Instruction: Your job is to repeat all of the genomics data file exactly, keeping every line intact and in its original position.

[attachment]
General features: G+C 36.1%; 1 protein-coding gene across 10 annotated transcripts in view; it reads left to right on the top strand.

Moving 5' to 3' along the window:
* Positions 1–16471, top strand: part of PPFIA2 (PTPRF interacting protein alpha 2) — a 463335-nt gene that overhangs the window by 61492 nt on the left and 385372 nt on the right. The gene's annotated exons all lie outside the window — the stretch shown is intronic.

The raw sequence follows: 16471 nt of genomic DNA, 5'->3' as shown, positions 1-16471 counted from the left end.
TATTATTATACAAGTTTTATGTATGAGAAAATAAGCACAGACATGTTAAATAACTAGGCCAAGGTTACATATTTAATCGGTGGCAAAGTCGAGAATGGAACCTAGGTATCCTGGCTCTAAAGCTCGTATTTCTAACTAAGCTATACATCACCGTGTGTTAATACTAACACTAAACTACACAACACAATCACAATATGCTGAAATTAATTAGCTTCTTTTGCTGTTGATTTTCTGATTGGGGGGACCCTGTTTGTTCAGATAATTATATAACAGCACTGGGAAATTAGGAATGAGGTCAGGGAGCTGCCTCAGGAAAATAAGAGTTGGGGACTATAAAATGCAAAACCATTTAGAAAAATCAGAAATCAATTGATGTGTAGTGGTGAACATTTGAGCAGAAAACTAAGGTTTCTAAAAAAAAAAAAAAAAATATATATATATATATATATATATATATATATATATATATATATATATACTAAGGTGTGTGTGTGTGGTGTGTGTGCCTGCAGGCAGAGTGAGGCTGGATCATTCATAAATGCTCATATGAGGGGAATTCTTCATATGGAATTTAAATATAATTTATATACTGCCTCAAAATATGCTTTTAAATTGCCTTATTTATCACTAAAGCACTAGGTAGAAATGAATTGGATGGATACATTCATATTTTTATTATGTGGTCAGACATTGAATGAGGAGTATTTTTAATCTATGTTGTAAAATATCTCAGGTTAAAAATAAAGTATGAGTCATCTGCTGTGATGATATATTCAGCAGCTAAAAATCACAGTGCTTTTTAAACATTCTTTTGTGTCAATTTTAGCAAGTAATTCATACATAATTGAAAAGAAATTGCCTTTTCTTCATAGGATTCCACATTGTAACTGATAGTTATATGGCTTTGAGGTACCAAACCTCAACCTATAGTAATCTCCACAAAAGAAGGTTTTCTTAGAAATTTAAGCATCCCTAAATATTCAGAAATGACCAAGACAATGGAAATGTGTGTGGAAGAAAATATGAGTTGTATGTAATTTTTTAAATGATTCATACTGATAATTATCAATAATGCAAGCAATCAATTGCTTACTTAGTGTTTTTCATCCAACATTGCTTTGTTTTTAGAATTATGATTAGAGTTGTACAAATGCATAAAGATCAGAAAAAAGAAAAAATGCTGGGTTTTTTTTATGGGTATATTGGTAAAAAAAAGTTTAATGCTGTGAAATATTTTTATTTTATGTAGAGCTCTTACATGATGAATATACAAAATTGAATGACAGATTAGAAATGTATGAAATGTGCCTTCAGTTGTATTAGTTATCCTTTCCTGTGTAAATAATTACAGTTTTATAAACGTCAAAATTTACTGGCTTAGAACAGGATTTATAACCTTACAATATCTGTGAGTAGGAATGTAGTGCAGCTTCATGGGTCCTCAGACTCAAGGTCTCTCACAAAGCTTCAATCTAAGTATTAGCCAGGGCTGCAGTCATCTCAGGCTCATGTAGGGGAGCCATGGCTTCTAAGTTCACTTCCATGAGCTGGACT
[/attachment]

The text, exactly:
General features: G+C 36.1%; 1 protein-coding gene across 10 annotated transcripts in view; it reads left to right on the top strand.

Moving 5' to 3' along the window:
* Positions 1–16471, top strand: part of PPFIA2 (PTPRF interacting protein alpha 2) — a 463335-nt gene that overhangs the window by 61492 nt on the left and 385372 nt on the right. The gene's annotated exons all lie outside the window — the stretch shown is intronic.

The raw sequence follows: 16471 nt of genomic DNA, 5'->3' as shown, positions 1-16471 counted from the left end.
TATTATTATACAAGTTTTATGTATGAGAAAATAAGCACAGACATGTTAAATAACTAGGCCAAGGTTACATATTTAATCGGTGGCAAAGTCGAGAATGGAACCTAGGTATCCTGGCTCTAAAGCTCGTATTTCTAACTAAGCTATACATCACCGTGTGTTAATACTAACACTAAACTACACAACACAATCACAATATGCTGAAATTAATTAGCTTCTTTTGCTGTTGATTTTCTGATTGGGGGGACCCTGTTTGTTCAGATAATTATATAACAGCACTGGGAAATTAGGAATGAGGTCAGGGAGCTGCCTCAGGAAAATAAGAGTTGGGGACTATAAAATGCAAAACCATTTAGAAAAATCAGAAATCAATTGATGTGTAGTGGTGAACATTTGAGCAGAAAACTAAGGTTTCTAAAAAAAAAAAAAAAAATATATATATATATATATATATATATATATATATATATATATATATATACTAAGGTGTGTGTGTGTGGTGTGTGTGCCTGCAGGCAGAGTGAGGCTGGATCATTCATAAATGCTCATATGAGGGGAATTCTTCATATGGAATTTAAATATAATTTATATACTGCCTCAAAATATGCTTTTAAATTGCCTTATTTATCACTAAAGCACTAGGTAGAAATGAATTGGATGGATACATTCATATTTTTATTATGTGGTCAGACATTGAATGAGGAGTATTTTTAATCTATGTTGTAAAATATCTCAGGTTAAAAATAAAGTATGAGTCATCTGCTGTGATGATATATTCAGCAGCTAAAAATCACAGTGCTTTTTAAACATTCTTTTGTGTCAATTTTAGCAAGTAATTCATACATAATTGAAAAGAAATTGCCTTTTCTTCATAGGATTCCACATTGTAACTGATAGTTATATGGCTTTGAGGTACCAAACCTCAACCTATAGTAATCTCCACAAAAGAAGGTTTTCTTAGAAATTTAAGCATCCCTAAATATTCAGAAATGACCAAGACAATGGAAATGTGTGTGGAAGAAAATATGAGTTGTATGTAATTTTTTAAATGATTCATACTGATAATTATCAATAATGCAAGCAATCAATTGCTTACTTAGTGTTTTTCATCCAACATTGCTTTGTTTTTAGAATTATGATTAGAGTTGTACAAATGCATAAAGATCAGAAAAAAGAAAAAATGCTGGGTTTTTTTTATGGGTATATTGGTAAAAAAAAGTTTAATGCTGTGAAATATTTTTATTTTATGTAGAGCTCTTACATGATGAATATACAAAATTGAATGACAGATTAGAAATGTATGAAATGTGCCTTCAGTTGTATTAGTTATCCTTTCCTGTGTAAATAATTACAGTTTTATAAACGTCAAAATTTACTGGCTTAGAACAGGATTTATAACCTTACAATATCTGTGAGTAGGAATGTAGTGCAGCTTCATGGGTCCTCAGACTCAAGGTCTCTCACAAAGCTTCAATCTAAGTATTAGCCAGGGCTGCAGTCATCTCAGGCTCATGTAGGGGAGCCATGGCTTCTAAGTTCACTTCCATGAGCTGGACT